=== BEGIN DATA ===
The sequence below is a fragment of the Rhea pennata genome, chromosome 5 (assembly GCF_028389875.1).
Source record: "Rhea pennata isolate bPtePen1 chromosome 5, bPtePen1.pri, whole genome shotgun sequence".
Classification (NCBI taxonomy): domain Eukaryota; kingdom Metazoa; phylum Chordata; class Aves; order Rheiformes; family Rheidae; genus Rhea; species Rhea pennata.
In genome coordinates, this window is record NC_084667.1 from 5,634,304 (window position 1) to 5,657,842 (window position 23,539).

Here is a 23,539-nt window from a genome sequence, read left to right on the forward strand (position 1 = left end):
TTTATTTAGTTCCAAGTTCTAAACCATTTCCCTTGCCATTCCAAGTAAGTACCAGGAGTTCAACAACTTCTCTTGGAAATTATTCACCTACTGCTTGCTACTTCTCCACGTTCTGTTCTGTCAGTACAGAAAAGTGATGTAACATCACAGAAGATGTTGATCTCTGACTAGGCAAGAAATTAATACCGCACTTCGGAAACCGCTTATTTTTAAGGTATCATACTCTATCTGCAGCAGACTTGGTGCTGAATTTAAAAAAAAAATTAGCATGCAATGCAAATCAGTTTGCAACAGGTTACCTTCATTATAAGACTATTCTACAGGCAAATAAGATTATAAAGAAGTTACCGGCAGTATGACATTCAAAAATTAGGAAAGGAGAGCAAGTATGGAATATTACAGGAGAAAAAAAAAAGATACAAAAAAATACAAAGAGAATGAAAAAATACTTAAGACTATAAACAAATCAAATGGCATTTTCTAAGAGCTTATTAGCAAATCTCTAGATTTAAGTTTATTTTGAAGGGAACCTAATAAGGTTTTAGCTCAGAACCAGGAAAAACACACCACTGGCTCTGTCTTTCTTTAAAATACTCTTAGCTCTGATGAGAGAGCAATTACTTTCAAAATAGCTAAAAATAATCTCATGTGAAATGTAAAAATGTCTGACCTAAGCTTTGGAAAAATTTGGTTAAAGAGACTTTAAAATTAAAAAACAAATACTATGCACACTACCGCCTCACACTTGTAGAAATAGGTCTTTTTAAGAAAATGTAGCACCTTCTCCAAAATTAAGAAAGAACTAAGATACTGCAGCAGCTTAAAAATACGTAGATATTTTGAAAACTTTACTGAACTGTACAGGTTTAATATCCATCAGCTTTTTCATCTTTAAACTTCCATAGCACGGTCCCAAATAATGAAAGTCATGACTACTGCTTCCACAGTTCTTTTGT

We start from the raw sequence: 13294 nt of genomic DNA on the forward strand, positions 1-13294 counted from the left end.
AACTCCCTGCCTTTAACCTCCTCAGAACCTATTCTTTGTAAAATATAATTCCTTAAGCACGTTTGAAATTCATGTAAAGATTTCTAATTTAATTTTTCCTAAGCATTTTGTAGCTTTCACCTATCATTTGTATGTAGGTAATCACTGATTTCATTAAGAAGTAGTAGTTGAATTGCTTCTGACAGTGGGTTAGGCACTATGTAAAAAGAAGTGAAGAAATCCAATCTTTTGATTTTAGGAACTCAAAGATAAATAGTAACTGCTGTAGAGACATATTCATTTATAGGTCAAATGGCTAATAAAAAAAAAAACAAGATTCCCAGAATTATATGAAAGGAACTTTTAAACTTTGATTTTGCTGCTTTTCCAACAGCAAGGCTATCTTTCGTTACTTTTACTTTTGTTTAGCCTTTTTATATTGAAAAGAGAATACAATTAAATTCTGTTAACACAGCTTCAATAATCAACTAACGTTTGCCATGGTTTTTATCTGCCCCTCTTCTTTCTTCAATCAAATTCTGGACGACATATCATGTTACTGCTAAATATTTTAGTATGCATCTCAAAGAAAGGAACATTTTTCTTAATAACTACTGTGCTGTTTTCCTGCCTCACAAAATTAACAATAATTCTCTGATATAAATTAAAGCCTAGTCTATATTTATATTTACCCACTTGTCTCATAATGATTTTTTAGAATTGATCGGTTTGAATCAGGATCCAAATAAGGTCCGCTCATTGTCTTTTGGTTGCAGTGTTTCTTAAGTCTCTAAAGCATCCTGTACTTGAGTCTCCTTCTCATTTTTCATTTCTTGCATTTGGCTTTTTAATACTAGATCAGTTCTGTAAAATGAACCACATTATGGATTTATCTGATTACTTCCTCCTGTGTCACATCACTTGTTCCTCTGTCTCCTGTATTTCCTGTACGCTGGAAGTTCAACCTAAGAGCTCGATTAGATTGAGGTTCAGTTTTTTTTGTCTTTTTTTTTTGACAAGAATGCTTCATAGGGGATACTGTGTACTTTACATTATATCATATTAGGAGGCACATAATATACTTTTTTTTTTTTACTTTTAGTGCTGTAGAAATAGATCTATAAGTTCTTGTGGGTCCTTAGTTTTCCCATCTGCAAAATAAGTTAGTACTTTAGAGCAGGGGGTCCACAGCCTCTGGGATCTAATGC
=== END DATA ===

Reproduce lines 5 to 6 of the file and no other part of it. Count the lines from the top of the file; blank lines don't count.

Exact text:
Here is a 23,539-nt window from a genome sequence, read left to right on the forward strand (position 1 = left end):
TTTATTTAGTTCCAAGTTCTAAACCATTTCCCTTGCCATTCCAAGTAAGTACCAGGAGTTCAACAACTTCTCTTGGAAATTATTCACCTACTGCTTGCTACTTCTCCACGTTCTGTTCTGTCAGTACAGAAAAGTGATGTAACATCACAGAAGATGTTGATCTCTGACTAGGCAAGAAATTAATACCGCACTTCGGAAACCGCTTATTTTTAAGGTATCATACTCTATCTGCAGCAGACTTGGTGCTGAATTTAAAAAAAAAATTAGCATGCAATGCAAATCAGTTTGCAACAGGTTACCTTCATTATAAGACTATTCTACAGGCAAATAAGATTATAAAGAAGTTACCGGCAGTATGACATTCAAAAATTAGGAAAGGAGAGCAAGTATGGAATATTACAGGAGAAAAAAAAAAGATACAAAAAAATACAAAGAGAATGAAAAAATACTTAAGACTATAAACAAATCAAATGGCATTTTCTAAGAGCTTATTAGCAAATCTCTAGATTTAAGTTTATTTTGAAGGGAACCTAATAAGGTTTTAGCTCAGAACCAGGAAAAACACACCACTGGCTCTGTCTTTCTTTAAAATACTCTTAGCTCTGATGAGAGAGCAATTACTTTCAAAATAGCTAAAAATAATCTCATGTGAAATGTAAAAATGTCTGACCTAAGCTTTGGAAAAATTTGGTTAAAGAGACTTTAAAATTAAAAAACAAATACTATGCACACTACCGCCTCACACTTGTAGAAATAGGTCTTTTTAAGAAAATGTAGCACCTTCTCCAAAATTAAGAAAGAACTAAGATACTGCAGCAGCTTAAAAATACGTAGATATTTTGAAAACTTTACTGAACTGTACAGGTTTAATATCCATCAGCTTTTTCATCTTTAAACTTCCATAGCACGGTCCCAAATAATGAAAGTCATGACTACTGCTTCCACAGTTCTTTTGT